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Georgia Tech researchers hack iPhone with malicious wall-charger

By Jesse
Jun 3, 2013
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  1. Researchers from the Georgia Institute of Technology are claiming that they have developed a method to inject arbitrary software into iOS via a USB wall-charger.

    Read more
     
  2. Win7Dev

    Win7Dev TS Booster Posts: 365   +40

    Let's be realistic here. iPhone users aren't concerned about their device security all that much. If they were that concerned, they wouldn't be using an iOS device. It's all too easy to clone the drive of an iPhone and run the iOS installed on the device in a virtual environment. Once in a virtual environment, brute forcing a 4 digit passcode will take mere milliseconds. If a password is used instead of a pin, it might take up to an hour for a 7 char pass with symbols and capital letters or numbers. Essentially any password up to 12 characters is crackable within a week on an iPhone and 13-14 characters is possible within a week using distributed resources across a cluster.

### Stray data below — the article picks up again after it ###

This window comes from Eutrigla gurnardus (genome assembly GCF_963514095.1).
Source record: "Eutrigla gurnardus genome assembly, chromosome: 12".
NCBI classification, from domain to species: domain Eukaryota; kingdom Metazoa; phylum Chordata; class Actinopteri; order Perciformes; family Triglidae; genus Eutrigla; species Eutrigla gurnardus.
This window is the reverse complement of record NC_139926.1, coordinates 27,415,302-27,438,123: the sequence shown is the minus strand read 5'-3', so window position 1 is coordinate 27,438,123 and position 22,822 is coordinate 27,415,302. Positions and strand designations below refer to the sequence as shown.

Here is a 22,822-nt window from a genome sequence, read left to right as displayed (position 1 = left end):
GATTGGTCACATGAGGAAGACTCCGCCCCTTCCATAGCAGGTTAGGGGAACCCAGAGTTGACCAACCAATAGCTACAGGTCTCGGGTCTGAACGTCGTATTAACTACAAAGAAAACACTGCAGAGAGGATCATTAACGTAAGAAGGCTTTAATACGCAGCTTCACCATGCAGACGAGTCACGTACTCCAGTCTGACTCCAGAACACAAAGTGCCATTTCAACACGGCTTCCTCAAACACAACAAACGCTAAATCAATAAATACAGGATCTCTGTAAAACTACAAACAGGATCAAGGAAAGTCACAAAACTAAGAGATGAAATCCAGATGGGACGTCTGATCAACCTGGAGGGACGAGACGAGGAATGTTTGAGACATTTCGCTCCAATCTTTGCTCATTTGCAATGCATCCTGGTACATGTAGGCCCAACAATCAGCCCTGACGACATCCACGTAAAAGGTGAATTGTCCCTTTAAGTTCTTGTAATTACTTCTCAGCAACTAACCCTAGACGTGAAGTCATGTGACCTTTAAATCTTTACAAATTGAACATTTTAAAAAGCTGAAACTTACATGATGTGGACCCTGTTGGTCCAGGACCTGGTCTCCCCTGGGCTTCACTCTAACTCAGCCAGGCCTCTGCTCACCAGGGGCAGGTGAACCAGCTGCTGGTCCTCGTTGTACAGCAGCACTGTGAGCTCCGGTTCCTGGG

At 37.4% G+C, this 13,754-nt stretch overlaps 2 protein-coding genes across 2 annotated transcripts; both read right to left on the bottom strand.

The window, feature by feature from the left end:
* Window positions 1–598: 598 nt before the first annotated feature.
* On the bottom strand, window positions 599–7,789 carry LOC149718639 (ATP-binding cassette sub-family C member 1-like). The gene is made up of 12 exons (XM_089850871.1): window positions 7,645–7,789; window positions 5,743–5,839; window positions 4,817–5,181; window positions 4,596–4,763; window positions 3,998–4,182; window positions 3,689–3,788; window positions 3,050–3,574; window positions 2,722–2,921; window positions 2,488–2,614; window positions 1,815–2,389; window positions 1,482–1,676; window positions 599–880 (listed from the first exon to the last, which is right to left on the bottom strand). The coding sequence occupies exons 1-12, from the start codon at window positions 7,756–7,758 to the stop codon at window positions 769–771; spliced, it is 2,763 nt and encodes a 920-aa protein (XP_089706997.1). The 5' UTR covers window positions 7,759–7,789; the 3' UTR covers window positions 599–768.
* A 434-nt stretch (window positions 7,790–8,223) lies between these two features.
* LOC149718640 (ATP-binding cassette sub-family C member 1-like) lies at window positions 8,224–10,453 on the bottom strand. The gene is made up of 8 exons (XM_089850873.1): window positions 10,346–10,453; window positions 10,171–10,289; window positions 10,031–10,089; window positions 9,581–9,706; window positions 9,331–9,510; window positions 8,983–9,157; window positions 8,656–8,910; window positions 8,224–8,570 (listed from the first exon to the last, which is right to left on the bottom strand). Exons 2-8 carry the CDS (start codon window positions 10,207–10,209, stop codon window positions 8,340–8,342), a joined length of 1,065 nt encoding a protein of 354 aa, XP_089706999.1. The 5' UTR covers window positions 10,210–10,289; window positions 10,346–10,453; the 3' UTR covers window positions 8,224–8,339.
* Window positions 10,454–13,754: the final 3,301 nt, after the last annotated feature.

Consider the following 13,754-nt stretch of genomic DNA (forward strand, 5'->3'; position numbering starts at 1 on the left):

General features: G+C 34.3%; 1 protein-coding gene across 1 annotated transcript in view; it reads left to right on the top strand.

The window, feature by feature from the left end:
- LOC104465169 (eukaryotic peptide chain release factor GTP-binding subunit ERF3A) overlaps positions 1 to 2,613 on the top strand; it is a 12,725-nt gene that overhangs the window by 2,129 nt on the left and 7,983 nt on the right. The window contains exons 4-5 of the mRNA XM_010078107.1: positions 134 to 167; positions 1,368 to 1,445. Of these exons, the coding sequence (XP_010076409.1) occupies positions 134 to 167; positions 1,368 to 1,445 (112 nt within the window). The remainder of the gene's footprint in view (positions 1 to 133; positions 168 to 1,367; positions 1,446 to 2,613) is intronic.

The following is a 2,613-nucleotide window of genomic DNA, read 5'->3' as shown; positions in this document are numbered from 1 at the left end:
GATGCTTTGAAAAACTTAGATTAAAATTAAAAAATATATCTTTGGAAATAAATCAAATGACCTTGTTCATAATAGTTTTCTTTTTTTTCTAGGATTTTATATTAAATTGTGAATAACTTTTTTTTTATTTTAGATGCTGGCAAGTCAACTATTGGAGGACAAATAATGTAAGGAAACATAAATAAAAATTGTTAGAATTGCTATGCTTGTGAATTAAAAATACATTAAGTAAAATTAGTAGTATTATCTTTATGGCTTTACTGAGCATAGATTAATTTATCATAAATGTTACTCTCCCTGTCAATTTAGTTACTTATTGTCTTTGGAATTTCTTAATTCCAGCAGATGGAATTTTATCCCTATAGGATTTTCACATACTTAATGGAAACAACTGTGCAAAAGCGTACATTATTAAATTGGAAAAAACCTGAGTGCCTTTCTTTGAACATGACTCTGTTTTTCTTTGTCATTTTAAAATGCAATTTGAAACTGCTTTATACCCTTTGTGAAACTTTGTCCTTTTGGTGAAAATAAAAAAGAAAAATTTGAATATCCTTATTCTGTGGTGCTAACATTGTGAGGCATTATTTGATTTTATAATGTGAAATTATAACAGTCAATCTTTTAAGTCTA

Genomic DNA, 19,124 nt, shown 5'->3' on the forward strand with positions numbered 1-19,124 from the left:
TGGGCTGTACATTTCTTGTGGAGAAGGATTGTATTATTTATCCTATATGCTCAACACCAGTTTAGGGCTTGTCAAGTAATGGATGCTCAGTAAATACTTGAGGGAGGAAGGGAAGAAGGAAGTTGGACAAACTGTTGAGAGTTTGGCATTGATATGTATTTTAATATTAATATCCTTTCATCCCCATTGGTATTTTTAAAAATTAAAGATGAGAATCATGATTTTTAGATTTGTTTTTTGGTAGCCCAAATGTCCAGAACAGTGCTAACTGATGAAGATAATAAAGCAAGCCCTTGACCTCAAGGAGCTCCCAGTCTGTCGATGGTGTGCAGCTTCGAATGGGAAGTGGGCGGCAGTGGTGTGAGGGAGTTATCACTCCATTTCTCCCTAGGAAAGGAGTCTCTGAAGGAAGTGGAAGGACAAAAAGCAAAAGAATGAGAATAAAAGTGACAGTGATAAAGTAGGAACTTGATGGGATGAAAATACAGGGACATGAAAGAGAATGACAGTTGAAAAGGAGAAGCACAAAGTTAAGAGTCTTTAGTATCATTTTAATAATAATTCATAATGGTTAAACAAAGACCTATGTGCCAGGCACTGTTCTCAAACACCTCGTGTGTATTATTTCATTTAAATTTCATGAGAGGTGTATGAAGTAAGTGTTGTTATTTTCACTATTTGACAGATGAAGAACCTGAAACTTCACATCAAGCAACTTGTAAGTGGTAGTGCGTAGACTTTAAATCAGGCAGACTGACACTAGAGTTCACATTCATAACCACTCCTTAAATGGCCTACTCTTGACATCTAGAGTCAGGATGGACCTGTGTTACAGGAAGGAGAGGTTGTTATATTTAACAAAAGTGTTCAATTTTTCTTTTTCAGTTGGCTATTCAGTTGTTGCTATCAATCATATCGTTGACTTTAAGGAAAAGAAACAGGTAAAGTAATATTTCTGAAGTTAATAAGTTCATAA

3. Sunny87

    Sunny87 TS Enthusiast Posts: 120   +11

    Let's be even more realistic and say that if anyone is concerned about their security, they wouldn't buy any digital device, or sign up to any services full stop.
     
  4. Kevin82485

    Kevin82485 TS Member Posts: 48   +9

    Great, now I can't trust to buy those really cheap $3 wall chargers on ebay/amazon.
     
  5. The BeagleBone is about as big as your phone.
    You'd notice if it were attached to the charger.
     


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